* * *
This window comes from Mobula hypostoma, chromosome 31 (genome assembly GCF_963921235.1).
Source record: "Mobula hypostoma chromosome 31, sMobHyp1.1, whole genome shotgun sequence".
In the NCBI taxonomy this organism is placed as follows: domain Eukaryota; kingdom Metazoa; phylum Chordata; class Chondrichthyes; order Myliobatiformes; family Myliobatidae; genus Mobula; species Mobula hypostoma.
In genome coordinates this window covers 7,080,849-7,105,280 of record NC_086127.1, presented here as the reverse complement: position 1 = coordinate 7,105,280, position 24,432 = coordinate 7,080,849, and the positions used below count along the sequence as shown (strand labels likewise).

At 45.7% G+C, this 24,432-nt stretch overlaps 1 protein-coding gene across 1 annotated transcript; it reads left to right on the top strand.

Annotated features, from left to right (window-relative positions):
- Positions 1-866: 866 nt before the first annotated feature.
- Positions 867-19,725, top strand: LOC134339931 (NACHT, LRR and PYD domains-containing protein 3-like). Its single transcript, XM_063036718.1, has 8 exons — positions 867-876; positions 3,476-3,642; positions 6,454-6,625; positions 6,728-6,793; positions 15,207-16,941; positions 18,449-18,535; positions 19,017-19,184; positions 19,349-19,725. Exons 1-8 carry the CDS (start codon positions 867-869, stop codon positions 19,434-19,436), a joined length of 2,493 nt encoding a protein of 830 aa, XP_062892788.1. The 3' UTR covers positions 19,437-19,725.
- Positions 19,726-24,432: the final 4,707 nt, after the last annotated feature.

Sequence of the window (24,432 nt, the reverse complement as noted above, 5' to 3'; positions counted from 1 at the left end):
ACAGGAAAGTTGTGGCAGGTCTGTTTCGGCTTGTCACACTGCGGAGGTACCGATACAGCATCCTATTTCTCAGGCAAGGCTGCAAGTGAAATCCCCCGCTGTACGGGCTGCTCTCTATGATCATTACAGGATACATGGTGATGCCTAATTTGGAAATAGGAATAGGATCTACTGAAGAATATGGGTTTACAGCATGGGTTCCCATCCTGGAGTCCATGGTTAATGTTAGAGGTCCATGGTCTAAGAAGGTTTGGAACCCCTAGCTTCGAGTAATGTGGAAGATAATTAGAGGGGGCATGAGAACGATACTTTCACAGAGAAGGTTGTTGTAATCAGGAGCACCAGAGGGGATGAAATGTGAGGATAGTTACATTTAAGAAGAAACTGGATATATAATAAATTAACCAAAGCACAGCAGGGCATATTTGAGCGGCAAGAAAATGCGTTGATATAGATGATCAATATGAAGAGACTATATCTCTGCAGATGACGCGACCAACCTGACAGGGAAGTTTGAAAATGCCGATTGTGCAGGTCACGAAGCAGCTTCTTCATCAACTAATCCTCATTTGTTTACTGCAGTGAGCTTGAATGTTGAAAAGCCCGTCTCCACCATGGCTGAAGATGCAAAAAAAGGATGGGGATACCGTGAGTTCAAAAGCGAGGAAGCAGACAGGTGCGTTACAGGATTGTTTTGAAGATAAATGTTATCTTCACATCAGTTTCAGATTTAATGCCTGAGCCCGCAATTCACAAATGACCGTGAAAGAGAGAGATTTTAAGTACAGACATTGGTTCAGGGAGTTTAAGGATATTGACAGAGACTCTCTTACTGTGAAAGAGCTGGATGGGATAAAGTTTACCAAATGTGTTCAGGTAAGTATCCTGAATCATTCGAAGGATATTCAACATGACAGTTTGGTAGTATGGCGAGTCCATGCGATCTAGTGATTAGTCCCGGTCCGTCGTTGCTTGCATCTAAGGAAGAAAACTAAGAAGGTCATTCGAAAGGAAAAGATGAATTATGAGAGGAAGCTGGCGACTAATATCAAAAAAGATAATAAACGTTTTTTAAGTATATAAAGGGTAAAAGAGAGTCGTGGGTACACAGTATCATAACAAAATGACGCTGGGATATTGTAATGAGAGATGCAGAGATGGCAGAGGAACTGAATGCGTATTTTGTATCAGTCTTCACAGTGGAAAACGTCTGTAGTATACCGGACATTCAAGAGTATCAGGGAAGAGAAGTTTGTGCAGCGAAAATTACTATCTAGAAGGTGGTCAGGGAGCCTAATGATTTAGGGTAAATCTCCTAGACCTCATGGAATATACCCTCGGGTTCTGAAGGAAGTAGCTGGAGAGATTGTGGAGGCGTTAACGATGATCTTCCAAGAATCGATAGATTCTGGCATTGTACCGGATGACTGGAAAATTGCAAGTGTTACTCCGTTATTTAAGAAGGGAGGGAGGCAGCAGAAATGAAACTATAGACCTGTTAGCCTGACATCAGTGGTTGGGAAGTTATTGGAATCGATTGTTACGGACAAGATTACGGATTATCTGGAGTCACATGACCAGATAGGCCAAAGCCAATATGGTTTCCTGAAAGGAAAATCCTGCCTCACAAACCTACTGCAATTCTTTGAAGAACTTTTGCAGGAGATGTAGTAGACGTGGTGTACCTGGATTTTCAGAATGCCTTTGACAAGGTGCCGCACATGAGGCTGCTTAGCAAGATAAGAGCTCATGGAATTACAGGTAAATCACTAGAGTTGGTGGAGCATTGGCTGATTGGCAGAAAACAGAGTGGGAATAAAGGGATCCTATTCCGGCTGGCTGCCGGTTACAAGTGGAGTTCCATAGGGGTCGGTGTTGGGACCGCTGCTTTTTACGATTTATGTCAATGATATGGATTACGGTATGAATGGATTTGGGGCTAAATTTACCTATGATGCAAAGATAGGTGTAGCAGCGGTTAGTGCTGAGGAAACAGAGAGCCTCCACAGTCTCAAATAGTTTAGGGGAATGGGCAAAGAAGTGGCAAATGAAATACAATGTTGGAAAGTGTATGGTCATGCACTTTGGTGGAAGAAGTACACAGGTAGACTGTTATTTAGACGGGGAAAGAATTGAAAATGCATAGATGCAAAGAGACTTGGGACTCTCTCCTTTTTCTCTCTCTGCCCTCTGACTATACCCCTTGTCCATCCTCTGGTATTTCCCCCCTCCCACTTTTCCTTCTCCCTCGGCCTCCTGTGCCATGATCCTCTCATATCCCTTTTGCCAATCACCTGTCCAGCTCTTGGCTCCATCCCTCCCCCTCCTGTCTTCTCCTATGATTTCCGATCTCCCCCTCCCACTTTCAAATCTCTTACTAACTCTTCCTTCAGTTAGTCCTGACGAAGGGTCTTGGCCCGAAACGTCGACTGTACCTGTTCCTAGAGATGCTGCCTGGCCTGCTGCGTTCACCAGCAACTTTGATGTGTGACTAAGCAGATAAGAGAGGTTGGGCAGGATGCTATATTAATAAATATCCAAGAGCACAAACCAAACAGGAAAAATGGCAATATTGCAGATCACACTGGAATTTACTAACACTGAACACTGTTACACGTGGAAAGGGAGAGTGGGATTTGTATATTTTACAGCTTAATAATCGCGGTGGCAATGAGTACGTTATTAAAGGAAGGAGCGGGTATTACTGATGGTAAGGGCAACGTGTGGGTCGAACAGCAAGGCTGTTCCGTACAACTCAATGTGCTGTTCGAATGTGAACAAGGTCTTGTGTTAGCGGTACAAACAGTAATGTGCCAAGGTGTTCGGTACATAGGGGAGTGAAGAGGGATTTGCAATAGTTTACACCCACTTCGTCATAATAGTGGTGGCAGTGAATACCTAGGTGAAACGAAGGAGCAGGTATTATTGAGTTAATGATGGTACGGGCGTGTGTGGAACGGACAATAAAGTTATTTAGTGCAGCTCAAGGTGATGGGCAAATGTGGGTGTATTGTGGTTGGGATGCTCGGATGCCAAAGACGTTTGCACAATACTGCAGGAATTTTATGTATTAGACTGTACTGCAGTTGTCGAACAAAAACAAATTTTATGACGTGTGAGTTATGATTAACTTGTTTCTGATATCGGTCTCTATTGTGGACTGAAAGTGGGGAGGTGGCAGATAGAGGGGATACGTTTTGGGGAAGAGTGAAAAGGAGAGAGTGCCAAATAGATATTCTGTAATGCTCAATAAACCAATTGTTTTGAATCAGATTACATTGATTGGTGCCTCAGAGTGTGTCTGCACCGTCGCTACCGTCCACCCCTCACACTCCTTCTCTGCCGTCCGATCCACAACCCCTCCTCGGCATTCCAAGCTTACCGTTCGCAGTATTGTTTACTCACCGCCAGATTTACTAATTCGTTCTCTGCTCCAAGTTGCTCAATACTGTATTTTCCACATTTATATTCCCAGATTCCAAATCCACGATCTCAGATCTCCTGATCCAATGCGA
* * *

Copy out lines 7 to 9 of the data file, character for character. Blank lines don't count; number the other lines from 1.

- Positions 1-866: 866 nt before the first annotated feature.
- Positions 867-19,725, top strand: LOC134339931 (NACHT, LRR and PYD domains-containing protein 3-like). Its single transcript, XM_063036718.1, has 8 exons — positions 867-876; positions 3,476-3,642; positions 6,454-6,625; positions 6,728-6,793; positions 15,207-16,941; positions 18,449-18,535; positions 19,017-19,184; positions 19,349-19,725. Exons 1-8 carry the CDS (start codon positions 867-869, stop codon positions 19,434-19,436), a joined length of 2,493 nt encoding a protein of 830 aa, XP_062892788.1. The 3' UTR covers positions 19,437-19,725.
- Positions 19,726-24,432: the final 4,707 nt, after the last annotated feature.